What is Heart Disease?

Heart disease (or cardiovascular disease) includes a variety of problems related to the blood flow to the heart muscle, a problem with the electrical system (Arrhythmia) or a problem with a valve in the heart.  The most common is the process of plaque building up in the walls of the arteries. This plaque build up is called atherosclerosis, which narrows the arteries, making it harder for blood to flow through. If a blood clot forms, it can stop the blood flow. This can cause a heart attack or stroke.

Heart Attack

When the blood flow to a part of the heart is blocked by a blood clot, a heart attack occurs. If the clot cuts the blood flow off completely, the part of the heart muscle supplied by that artery begins to die. Most people survive their first heart attack and return to their normal lives. But having a heart attack does mean you have to make some lifestyle changes and your doctor may prescribe medications you will need to take. Learn more...

Stroke

The most common type of stroke (ischemic stroke) happens when a blood vessel that feeds the brain gets blocked, usually from a blood clot. When the blood supply to a part of the brain is shut off, brain cells will die. The result will be the inability to carry out some of the previous functions as before like walking or talking. A hemorrhagic stock occurs when a blood vessel within the brain bursts. The most likely cause is uncontrolled hypertension.

Some effects of stroke are permanent if too many brain cells die after a stroke due to lack of blood and oxygen to the brain. The good news is that some brain cells don't die — they're only temporarily out of order. Injured cells can repair themselves and as the repair takes place, some body functioning improves. Also, other brain cells may take control of those areas that were injured. In this way, strength may improve, speech may get better and memory may improve. This recovery process is what rehabilitation is all about. Learn more...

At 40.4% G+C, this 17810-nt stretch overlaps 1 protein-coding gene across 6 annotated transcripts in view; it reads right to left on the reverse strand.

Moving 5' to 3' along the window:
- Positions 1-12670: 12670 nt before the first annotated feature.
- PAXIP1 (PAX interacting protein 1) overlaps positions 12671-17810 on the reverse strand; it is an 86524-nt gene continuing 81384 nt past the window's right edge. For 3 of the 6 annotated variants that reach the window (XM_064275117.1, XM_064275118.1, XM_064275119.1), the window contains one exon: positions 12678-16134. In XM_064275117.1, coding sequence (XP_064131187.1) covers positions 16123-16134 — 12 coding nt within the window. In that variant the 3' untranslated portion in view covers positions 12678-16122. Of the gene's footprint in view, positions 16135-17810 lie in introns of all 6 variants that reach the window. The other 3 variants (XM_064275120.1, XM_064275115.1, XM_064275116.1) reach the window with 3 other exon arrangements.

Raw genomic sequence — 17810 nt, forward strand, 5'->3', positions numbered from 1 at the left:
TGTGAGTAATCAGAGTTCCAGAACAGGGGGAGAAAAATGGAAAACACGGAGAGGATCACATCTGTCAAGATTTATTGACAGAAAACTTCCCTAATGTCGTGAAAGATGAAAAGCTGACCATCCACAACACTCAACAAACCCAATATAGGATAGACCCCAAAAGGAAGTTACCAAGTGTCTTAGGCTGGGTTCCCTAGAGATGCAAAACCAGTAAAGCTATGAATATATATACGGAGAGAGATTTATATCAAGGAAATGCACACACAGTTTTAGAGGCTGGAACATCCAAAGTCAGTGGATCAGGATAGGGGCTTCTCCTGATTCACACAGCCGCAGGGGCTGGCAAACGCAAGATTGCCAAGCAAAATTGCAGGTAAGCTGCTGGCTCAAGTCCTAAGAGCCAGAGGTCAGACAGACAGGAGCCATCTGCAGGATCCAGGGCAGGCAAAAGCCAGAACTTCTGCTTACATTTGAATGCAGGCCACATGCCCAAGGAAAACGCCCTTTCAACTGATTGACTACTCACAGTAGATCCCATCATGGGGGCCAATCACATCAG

Heart Failure

Heart failure, sometimes called congestive heart failure, means the heart isn't pumping blood as well as it should. The heart keeps working, but the body's need for blood and oxygen isn't being met. Heart failure can get worse if it's not treated.

Arrhythmia

This is an abnormal rhythm of the heart. The heart can beat too slow, too fast or irregularly. Bradycardia is when the heart rate is less than 60 beats per minute. Tachycardia is when the heart rate is more than 100 beats per minute. An arrhythmia can affect how well the heart works. Learn more...

Heart Valve Problems

When heart valves don't open enough to allow the blood to flow through as it should, it's called stenosis. When the heart valves don't close properly and allow blood to leak through, it's called regurgitation. When the valve leaflets bulge or prolapse back into the upper chamber, it’s a condition called mitral valve prolapse. This allows blood to flow backward through them.

Cardiovascular Disease

Treatment

Heart Valve Problems

Medications
Heart Valve Surgery
Repair or Replacement of a valve through a catheter

Arrhythmia

Medications
Pacemaker
Cardiac Defibrillation
Cardiac Ablation

Heart Attack

Medications — clotbusters (should be administered as soon as possible for certain types of heart attacks)
Coronary Angioplasty/Stent
Coronary Artery Bypass Graft Surgery

Stroke

Medications — clotbusters (must be administered within 3 hours from onset of stroke symptoms for certain types of strokes)
Carotid Endarterectomy
Mechanical removal of blood clot through a catheter

Source: www.heart.org

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